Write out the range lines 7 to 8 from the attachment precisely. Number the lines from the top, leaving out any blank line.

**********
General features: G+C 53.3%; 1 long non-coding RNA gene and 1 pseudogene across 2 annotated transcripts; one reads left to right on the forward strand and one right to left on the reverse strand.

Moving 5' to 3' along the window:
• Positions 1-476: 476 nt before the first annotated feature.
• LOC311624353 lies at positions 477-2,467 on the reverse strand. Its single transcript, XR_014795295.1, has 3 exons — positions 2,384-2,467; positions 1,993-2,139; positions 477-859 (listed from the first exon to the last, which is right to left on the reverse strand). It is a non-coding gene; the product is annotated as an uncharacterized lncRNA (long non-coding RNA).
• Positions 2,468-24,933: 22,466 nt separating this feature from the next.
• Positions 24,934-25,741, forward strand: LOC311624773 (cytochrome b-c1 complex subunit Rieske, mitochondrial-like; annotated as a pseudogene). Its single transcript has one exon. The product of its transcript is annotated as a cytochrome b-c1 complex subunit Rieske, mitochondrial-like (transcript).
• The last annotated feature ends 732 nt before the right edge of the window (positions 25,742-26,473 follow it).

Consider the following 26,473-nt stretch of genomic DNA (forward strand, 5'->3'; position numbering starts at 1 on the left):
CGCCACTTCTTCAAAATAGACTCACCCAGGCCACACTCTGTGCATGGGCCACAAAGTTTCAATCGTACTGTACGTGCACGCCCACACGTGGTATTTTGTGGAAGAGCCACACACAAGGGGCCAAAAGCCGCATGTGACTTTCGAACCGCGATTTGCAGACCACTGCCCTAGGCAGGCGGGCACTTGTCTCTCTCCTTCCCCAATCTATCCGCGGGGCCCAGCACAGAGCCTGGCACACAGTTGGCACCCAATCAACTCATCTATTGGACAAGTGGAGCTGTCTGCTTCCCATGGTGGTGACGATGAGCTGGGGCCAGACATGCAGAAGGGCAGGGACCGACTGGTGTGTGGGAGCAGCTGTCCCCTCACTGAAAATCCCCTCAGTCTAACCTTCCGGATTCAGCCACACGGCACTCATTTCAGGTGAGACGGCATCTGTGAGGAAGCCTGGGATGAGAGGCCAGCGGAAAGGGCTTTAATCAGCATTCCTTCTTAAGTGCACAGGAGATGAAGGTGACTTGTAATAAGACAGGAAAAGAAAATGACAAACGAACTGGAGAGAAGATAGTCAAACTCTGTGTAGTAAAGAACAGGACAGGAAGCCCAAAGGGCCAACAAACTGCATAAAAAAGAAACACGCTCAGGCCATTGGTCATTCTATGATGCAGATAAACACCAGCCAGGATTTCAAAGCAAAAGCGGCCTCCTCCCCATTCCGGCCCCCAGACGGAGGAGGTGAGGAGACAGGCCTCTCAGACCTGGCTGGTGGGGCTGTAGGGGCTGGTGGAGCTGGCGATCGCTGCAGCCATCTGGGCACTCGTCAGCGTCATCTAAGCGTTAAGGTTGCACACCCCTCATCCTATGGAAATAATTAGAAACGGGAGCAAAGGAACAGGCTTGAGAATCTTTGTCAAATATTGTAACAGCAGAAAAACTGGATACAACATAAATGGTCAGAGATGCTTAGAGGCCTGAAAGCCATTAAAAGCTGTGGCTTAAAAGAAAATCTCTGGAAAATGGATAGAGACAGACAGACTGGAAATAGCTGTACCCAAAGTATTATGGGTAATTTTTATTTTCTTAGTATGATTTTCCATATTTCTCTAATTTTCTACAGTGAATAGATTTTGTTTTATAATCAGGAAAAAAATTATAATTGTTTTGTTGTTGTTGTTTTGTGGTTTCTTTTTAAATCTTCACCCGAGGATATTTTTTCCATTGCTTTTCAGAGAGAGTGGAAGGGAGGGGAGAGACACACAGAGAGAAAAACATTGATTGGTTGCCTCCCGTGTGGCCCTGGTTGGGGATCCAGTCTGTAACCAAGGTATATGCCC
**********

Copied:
• The last annotated feature ends 732 nt before the right edge of the window (positions 25,742-26,473 follow it).

Consider the following 26,473-nt stretch of genomic DNA (forward strand, 5'->3'; position numbering starts at 1 on the left):